If your wife serves in the nation’s military, she has provided you with a valuable benefit: military entitlements. You can use TRICARE, shop at the base commissary, get discounts at the Base Exchange, and relax a bit with Military Welfare and Recreation (MWR) at gyms, pools, golf courses and bowling alleys. When you two make the decision to separate, do you get to continue enjoying any of those perks?
Most military families are thoroughly familiar with the long list of benefits available through military entitlements, but in case you have missed out, Military.Com has a succinct article giving a nice rundown of them. In addition to everything listed, don’t overlook things like:
- Equipment rentals
- Vacation resorts and campgrounds
- Reduced-cost gasoline, liquor and groceries
- On-base childcare
- Youth programs for dance, sports, and clubs
- Base Allowance for Housing (BAH)
Legal Separation in Virginia
In Virginia, you are not “legally separated,” in the sense that nothing magical happens to your marital status if you two separate. The Commonwealth does not issue any order of “legal separation,” but will recognize a starting point for the six-month or one-year separation needed for an uncontested or no-fault divorce.
You can start the countdown calendar to a divorce by noting the date of your separation, but you retain all the rights and privileges of marriage even during separation (except for a few particulars, like no sex, gifts, assistance to each other, or domestic chores).
Anything you two own as a married couple continues to be owned by you both, such as a vacation home, primary home, savings and checking accounts, and investments. This joint ownership extends to military spouse benefits.
Across the uniformed services, divorce and separation are held at arm’s length as civil matters, with officers generally keeping a respectful distance. Just as you would not turn to your civilian boss for emotional or legal support about your private business, neither should your spouse think of turning to her commander to try to intervene to strip you of benefits.
The military entitlements you received because your wife serves in the Army, Navy, Coast Guard, Marines or Air Force are tangible, valuable benefits you “earned” by your intangible support of your spouse. You (and any children the two of you have) retain those benefits through separation and even through divorce. Her commanding officers know this, even if she does not.
Benefits of Separation
Some of the many benefits of separating from your spouse if your marriage is facing difficulties is the chance to clear your head, search your soul, and focus on yourself. If you are struggling financially, you will have a harder time doing all that. You may well decide during a separation that you want to repair the marriage and return to one another.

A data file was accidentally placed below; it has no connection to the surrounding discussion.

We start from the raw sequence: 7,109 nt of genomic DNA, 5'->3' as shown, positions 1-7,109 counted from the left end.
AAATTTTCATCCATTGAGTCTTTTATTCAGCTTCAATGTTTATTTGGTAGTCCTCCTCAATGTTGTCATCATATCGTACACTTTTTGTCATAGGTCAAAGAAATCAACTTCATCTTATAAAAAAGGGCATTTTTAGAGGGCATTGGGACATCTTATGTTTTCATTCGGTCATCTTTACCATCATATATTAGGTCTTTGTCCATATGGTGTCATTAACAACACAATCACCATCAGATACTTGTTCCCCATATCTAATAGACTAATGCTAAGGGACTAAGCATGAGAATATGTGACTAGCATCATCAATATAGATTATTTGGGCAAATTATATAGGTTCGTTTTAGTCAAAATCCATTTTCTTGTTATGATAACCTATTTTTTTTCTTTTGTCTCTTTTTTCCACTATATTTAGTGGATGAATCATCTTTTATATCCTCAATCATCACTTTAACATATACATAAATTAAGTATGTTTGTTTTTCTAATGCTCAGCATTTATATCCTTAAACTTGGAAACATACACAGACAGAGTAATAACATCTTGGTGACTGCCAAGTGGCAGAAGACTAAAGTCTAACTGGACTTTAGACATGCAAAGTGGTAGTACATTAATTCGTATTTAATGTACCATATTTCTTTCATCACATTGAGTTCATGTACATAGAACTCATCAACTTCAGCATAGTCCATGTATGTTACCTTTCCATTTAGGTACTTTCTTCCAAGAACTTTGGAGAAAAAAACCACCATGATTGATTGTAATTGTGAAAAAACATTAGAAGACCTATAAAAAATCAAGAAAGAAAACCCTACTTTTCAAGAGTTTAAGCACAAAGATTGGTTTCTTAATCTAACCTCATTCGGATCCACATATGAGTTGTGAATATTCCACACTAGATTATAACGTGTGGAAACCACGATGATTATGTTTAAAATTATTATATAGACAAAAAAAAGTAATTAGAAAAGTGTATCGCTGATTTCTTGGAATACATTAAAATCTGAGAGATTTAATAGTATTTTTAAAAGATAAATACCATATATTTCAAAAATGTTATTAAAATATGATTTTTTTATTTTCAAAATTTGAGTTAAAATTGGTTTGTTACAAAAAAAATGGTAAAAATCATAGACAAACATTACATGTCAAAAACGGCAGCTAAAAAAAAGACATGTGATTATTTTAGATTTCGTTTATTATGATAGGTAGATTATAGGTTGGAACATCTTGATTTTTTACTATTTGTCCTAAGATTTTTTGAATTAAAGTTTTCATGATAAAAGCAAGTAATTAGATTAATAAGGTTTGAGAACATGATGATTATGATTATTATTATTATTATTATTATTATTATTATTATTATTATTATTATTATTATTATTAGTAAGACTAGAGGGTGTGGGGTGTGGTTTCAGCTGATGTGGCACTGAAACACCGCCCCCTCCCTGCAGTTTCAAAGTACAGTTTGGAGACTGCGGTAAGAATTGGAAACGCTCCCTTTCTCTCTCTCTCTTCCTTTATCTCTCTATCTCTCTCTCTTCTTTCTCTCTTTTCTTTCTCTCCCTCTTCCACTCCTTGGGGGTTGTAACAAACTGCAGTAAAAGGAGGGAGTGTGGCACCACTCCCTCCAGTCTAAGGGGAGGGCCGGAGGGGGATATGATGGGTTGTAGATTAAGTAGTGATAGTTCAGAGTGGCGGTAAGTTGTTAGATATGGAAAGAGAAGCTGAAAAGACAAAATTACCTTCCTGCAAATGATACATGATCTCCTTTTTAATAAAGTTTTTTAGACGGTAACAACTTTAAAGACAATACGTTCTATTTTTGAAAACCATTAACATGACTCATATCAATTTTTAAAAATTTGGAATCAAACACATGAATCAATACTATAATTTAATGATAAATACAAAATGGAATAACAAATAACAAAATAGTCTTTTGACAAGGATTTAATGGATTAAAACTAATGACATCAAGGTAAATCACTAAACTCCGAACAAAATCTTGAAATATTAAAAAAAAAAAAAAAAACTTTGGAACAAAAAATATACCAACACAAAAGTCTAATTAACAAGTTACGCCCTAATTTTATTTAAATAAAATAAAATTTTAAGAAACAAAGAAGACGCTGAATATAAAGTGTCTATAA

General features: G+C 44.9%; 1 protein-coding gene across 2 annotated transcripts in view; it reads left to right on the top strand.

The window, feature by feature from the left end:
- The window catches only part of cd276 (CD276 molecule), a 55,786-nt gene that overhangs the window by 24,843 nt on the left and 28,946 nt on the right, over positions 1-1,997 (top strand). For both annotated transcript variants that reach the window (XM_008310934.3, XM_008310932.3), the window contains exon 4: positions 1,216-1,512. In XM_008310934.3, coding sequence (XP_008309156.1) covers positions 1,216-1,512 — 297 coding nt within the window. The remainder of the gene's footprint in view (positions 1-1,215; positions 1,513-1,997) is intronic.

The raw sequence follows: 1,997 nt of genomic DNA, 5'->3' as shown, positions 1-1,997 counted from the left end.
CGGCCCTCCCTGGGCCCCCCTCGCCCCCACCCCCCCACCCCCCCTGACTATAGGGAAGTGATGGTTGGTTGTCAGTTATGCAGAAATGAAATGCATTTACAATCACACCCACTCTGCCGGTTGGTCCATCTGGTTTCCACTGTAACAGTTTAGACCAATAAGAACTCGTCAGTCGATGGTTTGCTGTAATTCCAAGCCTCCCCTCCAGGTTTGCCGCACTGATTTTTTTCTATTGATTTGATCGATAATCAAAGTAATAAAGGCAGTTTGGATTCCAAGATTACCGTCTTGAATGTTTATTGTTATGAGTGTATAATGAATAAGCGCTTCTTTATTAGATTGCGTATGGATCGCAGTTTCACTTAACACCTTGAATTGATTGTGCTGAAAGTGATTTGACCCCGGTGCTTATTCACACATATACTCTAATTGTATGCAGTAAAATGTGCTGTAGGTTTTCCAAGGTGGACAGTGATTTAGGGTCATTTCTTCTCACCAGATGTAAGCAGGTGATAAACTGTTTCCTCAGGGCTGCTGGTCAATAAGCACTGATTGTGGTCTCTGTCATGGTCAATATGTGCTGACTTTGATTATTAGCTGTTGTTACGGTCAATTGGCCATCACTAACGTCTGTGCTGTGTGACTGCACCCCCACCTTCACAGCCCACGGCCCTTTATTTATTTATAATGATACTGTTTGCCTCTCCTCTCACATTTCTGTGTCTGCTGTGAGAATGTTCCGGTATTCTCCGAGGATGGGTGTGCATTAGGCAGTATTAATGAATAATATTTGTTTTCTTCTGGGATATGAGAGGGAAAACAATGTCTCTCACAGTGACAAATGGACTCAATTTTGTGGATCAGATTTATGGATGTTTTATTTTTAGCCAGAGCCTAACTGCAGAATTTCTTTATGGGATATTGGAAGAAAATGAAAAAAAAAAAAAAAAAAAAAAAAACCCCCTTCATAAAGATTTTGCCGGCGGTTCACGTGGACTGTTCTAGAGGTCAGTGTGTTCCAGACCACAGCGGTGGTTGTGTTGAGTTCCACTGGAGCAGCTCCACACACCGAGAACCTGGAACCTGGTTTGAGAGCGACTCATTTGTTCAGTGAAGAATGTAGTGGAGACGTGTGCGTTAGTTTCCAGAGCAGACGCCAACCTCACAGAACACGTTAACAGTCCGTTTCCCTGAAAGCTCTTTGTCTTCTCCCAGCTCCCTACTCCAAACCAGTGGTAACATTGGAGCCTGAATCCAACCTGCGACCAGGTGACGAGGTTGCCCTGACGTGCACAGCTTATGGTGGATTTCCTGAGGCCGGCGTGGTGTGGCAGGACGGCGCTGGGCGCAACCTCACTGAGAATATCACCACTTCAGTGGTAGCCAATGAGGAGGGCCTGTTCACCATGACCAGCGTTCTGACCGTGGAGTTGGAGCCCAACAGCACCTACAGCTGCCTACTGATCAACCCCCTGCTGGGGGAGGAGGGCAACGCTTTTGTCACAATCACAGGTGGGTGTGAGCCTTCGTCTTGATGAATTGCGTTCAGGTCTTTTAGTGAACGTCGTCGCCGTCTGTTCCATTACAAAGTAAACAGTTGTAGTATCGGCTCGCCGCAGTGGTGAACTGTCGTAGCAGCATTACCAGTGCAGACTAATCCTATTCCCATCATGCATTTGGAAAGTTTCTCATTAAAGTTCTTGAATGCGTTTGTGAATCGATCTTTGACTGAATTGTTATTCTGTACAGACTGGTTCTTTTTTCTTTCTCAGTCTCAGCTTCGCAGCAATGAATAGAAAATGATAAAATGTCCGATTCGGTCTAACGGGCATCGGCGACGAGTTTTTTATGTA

But what if you don’t have time to develop a plan to do that if you are pressed to find childcare, scrape together money for minimal groceries, and pay rent on an off-base apartment? By retaining military spouse benefits, you have a little breathing (and thinking) room that may help you find solutions.
A common tactic in a difficult separation is for the military member to threaten to take away, or to actually confiscate, the family member’s military ID card. According to the experts at The Balance, the cards are not the property of the spouse to issue or withhold. It is Congress, not the military and certainly not your wife, who determines who gets military IDs, and you are entitled to one as a spouse of a service member.
If your distraught service member spouse talks about taking your ID (which would prevent you from enjoying many of the entitlements outlined above), you can gently point out that she could be charged with larceny under Article 121 of the Uniform Code of Military Justice (UCMJ). She cannot turn to a base commander or other superior for backup on this, either. Hold onto your ID card!
What if You’re the Military Servicemember?
This entire piece has been written to reflect the possibility that you are the civilian and your wife is the service member. If the reverse is true, you take on the responsibility of adhering to the same Uniform Code of Military Justice; do not try to take away or limit her access to military spouse benefits.
In addition to that cautionary note, remember the power of Article 134 of the UCMJ, which makes adultery a military offense.
If you are separated from your wife and you are still a service member, you are governed by the code of conduct that makes adultery (sex with someone not your wife) a potential criminal liability. It is an ambiguous area, says the U.S. Army, and few service members may ever be prosecuted for dating while separated, but you expose yourself to unnecessary risk by ignoring the Code.
Call The Military Divorce Lawyers for Men
With a call to The Firm For Men at 757-383-9184, or when you contact us online, you can reach a Virginia family law attorney who knows about military divorce. Stop by our offices if you are in the Virginia Beach area. We are always happy to serve those who serve.